DNR: Deadly virus may affect thousands of fish

Leonard N. Fleming
The Detroit News

A variety of fish in Lake St. Clair have tested positive for a hemorrhagic virus, indicating the infection is spreading to “more species and is likely to affect tens of thousands of fish,” the Michigan Department of Natural Resources said Monday.

In mid-April, state officials began investigating resident reports of several fish deaths in Lake St. Clair. Officials initially believed the fish kill was primarily comprised of gizzard shad, “an important forage species,” but the testing changed their minds, the department indicated in a news release.

The Michigan DNR has confirmed the Lake St. Clair fish kill event is the result of viral hemorrhagic septicemia virus

About 165 fish, consisting of bluegill, gizzard shad as well as black and white crappie, were collected in March and early April and have been tested so far. Thirty-one of the 33 pools of five fish each tested positive for viral hemorrhagic septicemia virus or VHSv, a department official said.

“This event is considered an unusually large fish kill but is smaller than an earlier VHSv-related fish kill in 2006,” the DNR said in a news release. “The reasons for the fish kill occurring this year are under investigation, and the mortalities should begin to be reduced with water temperatures rising above 60 to 65 degrees Fahrenheit.”

Many fish recover from the virus, but there is no cure for it, officials said.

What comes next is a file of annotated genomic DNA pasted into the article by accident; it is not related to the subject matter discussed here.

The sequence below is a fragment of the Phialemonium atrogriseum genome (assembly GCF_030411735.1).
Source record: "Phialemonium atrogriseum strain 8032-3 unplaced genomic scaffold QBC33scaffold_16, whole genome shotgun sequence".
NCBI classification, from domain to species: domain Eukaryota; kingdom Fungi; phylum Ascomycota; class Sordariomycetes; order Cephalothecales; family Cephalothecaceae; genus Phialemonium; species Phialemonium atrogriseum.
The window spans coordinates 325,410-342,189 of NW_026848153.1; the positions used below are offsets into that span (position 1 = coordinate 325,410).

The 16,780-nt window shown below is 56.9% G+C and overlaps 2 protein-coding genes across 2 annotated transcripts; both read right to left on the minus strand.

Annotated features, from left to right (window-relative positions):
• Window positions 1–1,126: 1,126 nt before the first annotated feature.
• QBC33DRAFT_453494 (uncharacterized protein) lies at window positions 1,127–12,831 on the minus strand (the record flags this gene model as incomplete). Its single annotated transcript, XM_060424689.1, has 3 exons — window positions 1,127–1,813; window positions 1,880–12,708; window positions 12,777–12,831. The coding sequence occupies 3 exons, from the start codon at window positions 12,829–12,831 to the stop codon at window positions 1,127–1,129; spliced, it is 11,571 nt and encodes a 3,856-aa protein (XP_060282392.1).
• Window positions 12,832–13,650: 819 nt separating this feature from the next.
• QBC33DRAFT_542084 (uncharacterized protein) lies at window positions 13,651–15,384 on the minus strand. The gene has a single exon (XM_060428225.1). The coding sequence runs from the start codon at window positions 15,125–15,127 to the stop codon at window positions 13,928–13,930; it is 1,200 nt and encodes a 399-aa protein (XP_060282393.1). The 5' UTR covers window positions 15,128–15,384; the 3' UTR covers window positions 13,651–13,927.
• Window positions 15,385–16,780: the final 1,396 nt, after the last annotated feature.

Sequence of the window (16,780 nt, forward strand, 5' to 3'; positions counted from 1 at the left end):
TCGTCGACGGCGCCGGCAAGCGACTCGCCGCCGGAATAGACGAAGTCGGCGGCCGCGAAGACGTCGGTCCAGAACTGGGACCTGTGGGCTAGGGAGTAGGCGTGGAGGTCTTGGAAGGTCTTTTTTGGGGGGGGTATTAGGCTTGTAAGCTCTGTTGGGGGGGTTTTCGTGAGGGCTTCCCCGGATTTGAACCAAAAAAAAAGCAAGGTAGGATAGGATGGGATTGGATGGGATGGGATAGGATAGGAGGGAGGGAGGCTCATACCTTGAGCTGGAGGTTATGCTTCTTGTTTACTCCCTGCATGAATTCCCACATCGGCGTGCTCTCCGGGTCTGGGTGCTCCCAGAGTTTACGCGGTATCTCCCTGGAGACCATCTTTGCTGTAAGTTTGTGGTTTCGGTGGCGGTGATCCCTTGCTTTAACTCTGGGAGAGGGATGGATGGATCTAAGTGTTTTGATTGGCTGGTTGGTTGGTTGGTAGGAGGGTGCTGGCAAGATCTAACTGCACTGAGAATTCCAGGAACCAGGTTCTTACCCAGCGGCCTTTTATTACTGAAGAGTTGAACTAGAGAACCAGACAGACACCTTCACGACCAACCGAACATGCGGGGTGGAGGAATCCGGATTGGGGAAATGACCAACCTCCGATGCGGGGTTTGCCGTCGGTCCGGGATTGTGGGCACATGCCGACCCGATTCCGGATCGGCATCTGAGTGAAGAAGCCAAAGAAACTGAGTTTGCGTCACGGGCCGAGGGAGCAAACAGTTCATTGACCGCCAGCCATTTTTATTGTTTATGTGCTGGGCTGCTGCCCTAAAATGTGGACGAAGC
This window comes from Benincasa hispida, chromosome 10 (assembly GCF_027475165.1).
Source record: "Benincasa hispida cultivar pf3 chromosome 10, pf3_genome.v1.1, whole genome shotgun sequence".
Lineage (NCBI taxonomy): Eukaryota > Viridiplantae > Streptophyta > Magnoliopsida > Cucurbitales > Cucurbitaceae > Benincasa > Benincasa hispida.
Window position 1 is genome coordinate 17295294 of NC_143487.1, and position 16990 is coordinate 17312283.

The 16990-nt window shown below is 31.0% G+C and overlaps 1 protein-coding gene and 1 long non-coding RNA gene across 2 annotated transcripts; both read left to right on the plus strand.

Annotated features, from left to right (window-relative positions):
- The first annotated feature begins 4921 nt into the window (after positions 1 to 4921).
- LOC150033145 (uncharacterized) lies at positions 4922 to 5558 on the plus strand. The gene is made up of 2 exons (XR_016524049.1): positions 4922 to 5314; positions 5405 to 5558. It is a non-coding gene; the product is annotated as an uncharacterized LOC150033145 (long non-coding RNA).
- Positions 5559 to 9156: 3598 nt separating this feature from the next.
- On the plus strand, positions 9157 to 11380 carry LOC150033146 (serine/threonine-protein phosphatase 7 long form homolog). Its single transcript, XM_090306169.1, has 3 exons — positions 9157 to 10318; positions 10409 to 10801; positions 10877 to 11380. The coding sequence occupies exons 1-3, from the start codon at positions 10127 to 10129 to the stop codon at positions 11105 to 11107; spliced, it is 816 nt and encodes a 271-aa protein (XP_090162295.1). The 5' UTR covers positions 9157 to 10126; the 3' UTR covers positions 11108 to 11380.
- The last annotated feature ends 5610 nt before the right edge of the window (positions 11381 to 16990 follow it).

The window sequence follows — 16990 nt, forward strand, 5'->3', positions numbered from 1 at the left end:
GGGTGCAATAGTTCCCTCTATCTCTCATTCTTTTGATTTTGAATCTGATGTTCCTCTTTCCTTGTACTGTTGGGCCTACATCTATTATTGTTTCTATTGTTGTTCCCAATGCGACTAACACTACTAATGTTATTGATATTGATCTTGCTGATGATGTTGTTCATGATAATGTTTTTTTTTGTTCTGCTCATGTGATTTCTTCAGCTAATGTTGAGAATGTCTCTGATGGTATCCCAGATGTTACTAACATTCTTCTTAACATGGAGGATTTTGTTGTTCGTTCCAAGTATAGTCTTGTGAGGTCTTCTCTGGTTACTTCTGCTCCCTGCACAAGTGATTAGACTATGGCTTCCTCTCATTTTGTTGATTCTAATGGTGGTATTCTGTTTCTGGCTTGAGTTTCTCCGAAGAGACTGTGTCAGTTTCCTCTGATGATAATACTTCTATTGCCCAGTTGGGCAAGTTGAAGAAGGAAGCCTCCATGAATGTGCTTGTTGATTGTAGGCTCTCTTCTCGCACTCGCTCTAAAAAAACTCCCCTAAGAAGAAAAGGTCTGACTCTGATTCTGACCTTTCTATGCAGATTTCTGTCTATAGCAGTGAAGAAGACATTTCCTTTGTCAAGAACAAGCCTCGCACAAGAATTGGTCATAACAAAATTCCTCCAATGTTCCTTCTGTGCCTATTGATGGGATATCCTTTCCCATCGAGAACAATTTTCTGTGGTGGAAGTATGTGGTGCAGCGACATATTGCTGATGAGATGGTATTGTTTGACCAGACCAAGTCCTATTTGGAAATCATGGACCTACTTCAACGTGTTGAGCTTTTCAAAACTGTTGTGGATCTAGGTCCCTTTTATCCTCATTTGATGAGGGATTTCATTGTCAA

The DNR suspected the contagious pathogen was the cause in April because many fish had bloody patches on the skin, which is caused when the fish’s blood vessels leak. The virus is not native to Michigan and is thought to have arrived in the Great Lakes region during the 2000s, the department said

“Ten gizzard shad were tested individually and all were positive for the virus, said Gary Whelan, research program manager for the DNR’s Fisheries Division, in a statement. “These results confirm what we initially suspected: Given the external signs on the fish, species involved, and timing of the fish kill, all strongly implicating VHSv as the cause of this fish kill.”

The DNR said the fish kill is suspected of ranging from Algonac on the northeast shore of Lake St. Clair to Lake Erie. Many of the reports came from Harrison Township to St. Clair Shoes, according to the department.

Anglers should not move live fish from either lake to another body of water to help stop the spread of the virus, the DNR said. They should also properly dispose of bait.

Boaters should ensure their live wells and bilges are emptied before leaving a boat launch, and equipment should be cleaned and disinfected after use, according to the DNR.

The virus has in the past affected more than 30 species of the Great Lakes fish and has been found in lakes Superior, Huron, Erie and Ontario as well as some inland lakes.

“The public has been essential in helping the DNR efficiently track and sample this event and is encouraged to continue to provide us with reports of fish kills with a focus on kills of more than 25 fish,” Whelan said.

The public can still report fish kills to the department’s email, Whelan said. Angler should be part of the team that prevents this virus from spreading to other waters,” he said.

lfleming@detroitnews.com

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